And that’s it. A professional DJ will also offer online planning worksheets that let you fill in your preferred cocktail and dinner music, plus your special songs — plus interactive access to his entire songlist, so you can choose your favorite dance music. With the help of a true DJ professional, your entertainment will likely be the least stress-inducing part of planning your big celebration.
Real Chicago Wedding – July 1, 2023
Bridgette and Michael Perez were surrounded by all their loved ones as they began their new lives as husband and wife at Firehouse Chicago. And for the evening’s soundtrack, they chose the Chicago DJ pros of Fourth Estate Audio to share their favorite dance music with their families and friends.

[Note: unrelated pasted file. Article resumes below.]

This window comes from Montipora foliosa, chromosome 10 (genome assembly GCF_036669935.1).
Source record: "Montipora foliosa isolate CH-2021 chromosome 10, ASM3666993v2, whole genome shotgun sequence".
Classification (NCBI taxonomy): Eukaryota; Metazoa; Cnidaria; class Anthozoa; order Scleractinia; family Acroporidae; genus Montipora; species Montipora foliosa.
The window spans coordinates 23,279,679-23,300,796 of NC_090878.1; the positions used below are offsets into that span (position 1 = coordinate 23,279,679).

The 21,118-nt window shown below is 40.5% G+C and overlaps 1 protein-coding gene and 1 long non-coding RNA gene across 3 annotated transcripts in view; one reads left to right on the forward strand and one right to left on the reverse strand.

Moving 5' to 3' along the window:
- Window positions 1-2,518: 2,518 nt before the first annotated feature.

Should I Review a Wedding Vendor Who Let Me Down?
It’s natural to want to spread the good news about a wedding vendor who went above and beyond, to make your wedding truly special. But what about those vendors who were just plain awful? Here are some things to consider before you trash them for the whole world to see.
1. Why did you hire that vendor? If you chose him/her based on previous reviews, and you had a reasonable expectation of excellent service, then you owe it to future couples to give an honest assessment of your experience with that vendor. If, on the other hand, you chose the vendor just because he/she had the cheapest price, you had ample opportunity to ask yourself why that vendor can’t charge professional prices. So some of the blame is yours. A Yugo doesn’t perform like a Lexus, no matter how much you wish it would.
2. Did you have an explicit contract? Did your vendor fail to live up the exact services he/she promised in that contract? If so, you’re entitled to ask for all or part of your money back; and if the vendor doesn’t reply, you’re entitled to trash him/her online. If you didn’t have a contract at all, it becomes a “he said, she said” exercise, and the vendor will almost certainly respond to your review.